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Week of 1 October 2018: Quality Hypocrisy
Week of 1 October 2018: Quality Hypocrisy

You will see it all the time, both corporately and individually. People, and people representing corporations, will demand very high quality from others but will tolerate themselves or their organizations delivering low quality goods and services. This is hypocrisy, yet it is not as bad as things can get. Those who accept low quality goods and services are nearly a lost cause when one tries to deliver high quality goods and services. They just don't get it.

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Week of 24 September 2018: Management, Sex and Mayhem, Part 4
Week of 24 September 2018: Management, Sex and Mayhem, Part 4

Last week we talked about harassment and one-sided fantasizing. We did not call it one-sided fantasizing, but that is what it was. Our last topic in this series is going to be relationships that start at work. In this case, both parties are willing participants. I think modern communications systems have made these easier to do. Email, texting and so forth are far easier than putting "personal and confidential" notes in internal mail systems. Modern communications are also far easier to trace, too--email and texting leaves a trail that others can find (such as your spouse's lawyer)...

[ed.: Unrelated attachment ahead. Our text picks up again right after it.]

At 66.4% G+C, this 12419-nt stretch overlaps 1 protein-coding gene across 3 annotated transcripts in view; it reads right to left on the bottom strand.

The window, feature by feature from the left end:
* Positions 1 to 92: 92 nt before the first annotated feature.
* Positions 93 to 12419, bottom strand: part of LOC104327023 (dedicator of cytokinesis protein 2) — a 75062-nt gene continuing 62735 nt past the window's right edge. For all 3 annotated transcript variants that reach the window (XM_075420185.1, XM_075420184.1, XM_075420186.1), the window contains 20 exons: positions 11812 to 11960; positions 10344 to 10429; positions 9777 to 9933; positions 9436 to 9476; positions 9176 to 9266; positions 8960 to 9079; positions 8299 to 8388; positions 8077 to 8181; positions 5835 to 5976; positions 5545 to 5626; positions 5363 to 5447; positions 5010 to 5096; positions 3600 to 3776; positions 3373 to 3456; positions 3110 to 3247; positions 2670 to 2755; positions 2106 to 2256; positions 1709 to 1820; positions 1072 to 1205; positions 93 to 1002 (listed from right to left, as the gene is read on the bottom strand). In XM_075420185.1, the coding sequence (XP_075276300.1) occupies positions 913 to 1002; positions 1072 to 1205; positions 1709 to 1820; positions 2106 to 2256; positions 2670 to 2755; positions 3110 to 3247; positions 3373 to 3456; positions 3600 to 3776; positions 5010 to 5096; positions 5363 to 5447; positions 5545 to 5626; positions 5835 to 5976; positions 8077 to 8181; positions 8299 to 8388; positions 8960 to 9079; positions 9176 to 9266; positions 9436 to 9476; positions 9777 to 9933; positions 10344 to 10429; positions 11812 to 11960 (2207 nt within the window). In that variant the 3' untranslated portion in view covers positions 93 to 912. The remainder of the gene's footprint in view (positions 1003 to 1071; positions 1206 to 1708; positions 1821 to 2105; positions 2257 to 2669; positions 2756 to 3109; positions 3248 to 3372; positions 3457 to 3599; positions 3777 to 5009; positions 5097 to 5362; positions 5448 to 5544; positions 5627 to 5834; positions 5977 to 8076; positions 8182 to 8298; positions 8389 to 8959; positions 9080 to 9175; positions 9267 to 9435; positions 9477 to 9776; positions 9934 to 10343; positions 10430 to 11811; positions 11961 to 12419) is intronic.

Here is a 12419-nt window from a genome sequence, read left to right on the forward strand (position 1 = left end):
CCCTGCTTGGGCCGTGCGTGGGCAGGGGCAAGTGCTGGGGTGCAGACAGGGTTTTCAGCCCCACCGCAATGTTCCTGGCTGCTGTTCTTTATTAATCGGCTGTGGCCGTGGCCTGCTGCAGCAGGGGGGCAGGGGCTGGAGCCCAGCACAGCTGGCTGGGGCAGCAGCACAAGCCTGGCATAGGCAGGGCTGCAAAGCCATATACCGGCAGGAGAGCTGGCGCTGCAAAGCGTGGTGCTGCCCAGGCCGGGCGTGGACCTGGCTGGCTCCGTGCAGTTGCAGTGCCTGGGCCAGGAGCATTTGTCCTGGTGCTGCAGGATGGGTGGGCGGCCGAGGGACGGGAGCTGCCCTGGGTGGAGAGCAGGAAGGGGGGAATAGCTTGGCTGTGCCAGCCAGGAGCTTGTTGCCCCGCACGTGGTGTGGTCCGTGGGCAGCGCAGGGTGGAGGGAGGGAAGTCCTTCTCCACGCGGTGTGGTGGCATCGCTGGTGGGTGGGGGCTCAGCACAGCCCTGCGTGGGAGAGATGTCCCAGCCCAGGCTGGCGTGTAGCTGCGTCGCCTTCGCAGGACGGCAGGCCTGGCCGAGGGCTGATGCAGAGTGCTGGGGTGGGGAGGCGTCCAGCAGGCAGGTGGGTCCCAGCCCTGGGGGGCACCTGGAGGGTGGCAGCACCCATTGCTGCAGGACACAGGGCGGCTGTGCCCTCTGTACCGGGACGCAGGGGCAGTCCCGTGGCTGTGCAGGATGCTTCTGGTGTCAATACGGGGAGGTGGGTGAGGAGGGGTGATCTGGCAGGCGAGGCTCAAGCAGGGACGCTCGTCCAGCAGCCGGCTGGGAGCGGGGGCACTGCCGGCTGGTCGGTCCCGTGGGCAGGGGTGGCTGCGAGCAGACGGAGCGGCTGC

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Week of 17 September 2018: Management, Sex and Mayhem, Part 3
Week of 17 September 2018: Management, Sex and Mayhem, Part 3

In my nearly fifty years in the business world, I've learned that both sexes do an amazing job of fantasizing what members of the opposite sex think of them or how they interact with them. These daydreams are often quite detailed and often R-rated. There is only one problem with them--they are false vignettes that have nothing to do with reality...

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Week of 10 September 2018: Management, Sex and Mayhem, Part 2
Week of 10 September 2018: Management, Sex and Mayhem, Part 2

Harassment may or may not involve members of the opposite sex. It can be male on female, female on male or sex on sex. Your coworkers engaged in harassment can have many different motives, often hard to discern. It is sometimes hard to determine if one is being harassed or not...